Doug Messier, long-time Mojave resident and proprietor of the Parabolic Arc blog, published a post on Thursday night that today seems prescient, and provides some history and context for Friday’s tragedy (and it is a tragedy, in the classical sense, perhaps complete with hubris):
In terms of its propulsion system, SpaceShipOne was actually a step backward. The X-15 had used the XLR-99, a sophisticated bi-propellant liquid engine that could be throttled, restarted and used multiple times. It was complicated and prone to failure; one blew up on Scott Crossfield during a static test, destroying the vehicle but sparing the pilot’s life.
Rutan steered away from liquid engines; he viewed them as being overly complicated and possessing too many failure modes. Instead, he developed a novel hybrid motor that used nitrous oxide (laughing gas) to burn a large chunk of rubber fuel. SpaceShipOne was the first time a hybrid engine had been used in human spaceflight.
The hybrid worked well enough for SpaceShipOne. However, the motor ran rough, shaking the ship due to the uneven burning of the rubber. On one flight, the pilot heard a loud bang and feared the ship’s tail had been blown off. It turned out to be a chunk of rubber that had shot out the nozzle. The tail was still there.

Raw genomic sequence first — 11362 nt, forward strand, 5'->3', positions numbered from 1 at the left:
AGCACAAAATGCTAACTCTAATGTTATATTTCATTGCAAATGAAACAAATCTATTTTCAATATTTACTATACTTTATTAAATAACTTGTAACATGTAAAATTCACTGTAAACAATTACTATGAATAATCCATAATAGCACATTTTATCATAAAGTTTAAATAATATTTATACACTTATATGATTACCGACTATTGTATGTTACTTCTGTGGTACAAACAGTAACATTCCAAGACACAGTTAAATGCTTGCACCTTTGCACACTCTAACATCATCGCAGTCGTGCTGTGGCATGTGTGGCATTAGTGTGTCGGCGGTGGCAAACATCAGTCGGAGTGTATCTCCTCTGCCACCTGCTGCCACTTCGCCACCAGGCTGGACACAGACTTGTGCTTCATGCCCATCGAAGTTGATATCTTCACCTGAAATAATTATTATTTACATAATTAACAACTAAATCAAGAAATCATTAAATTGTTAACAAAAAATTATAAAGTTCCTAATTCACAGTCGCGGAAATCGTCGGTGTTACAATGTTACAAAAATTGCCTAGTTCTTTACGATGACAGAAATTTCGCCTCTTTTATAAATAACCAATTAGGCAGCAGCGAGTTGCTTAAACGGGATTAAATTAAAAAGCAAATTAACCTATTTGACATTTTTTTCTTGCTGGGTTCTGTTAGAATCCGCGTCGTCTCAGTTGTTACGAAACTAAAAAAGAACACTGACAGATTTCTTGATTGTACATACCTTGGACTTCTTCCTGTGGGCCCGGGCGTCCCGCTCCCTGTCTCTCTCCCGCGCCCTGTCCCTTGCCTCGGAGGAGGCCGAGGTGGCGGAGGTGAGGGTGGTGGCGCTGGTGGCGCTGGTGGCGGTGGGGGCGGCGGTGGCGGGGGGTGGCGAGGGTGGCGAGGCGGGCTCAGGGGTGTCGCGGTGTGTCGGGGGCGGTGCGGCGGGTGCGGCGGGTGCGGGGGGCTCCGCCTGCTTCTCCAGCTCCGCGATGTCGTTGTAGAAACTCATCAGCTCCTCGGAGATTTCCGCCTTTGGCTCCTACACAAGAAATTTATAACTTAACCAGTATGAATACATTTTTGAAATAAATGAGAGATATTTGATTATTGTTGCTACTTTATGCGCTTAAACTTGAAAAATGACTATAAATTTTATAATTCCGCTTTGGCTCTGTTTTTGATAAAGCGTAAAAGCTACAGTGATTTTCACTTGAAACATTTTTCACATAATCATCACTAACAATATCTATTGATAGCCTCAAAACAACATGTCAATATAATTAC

The hybrid also was expensive because the rocket casing containing the rubber and the attached nozzle needed to be replaced after each flight. Like the space shuttle, the partially reusable nature of SpaceShipOne drove up operating costs and complexity. It was like driving a car from Mojave to Los Angeles and back, and then installing a new engine before making the trip again.
After the Ansari X Prize, some people tried to convince Rutan to replace the hybrid with a reusable liquid engine. He rejected the advice. Rutan came out of SpaceShipOne’s short flight test program believing the hybrid engine was simple and safe, and that it could be easily scaled up for the much larger SpaceShipTwo. He was wrong on both counts.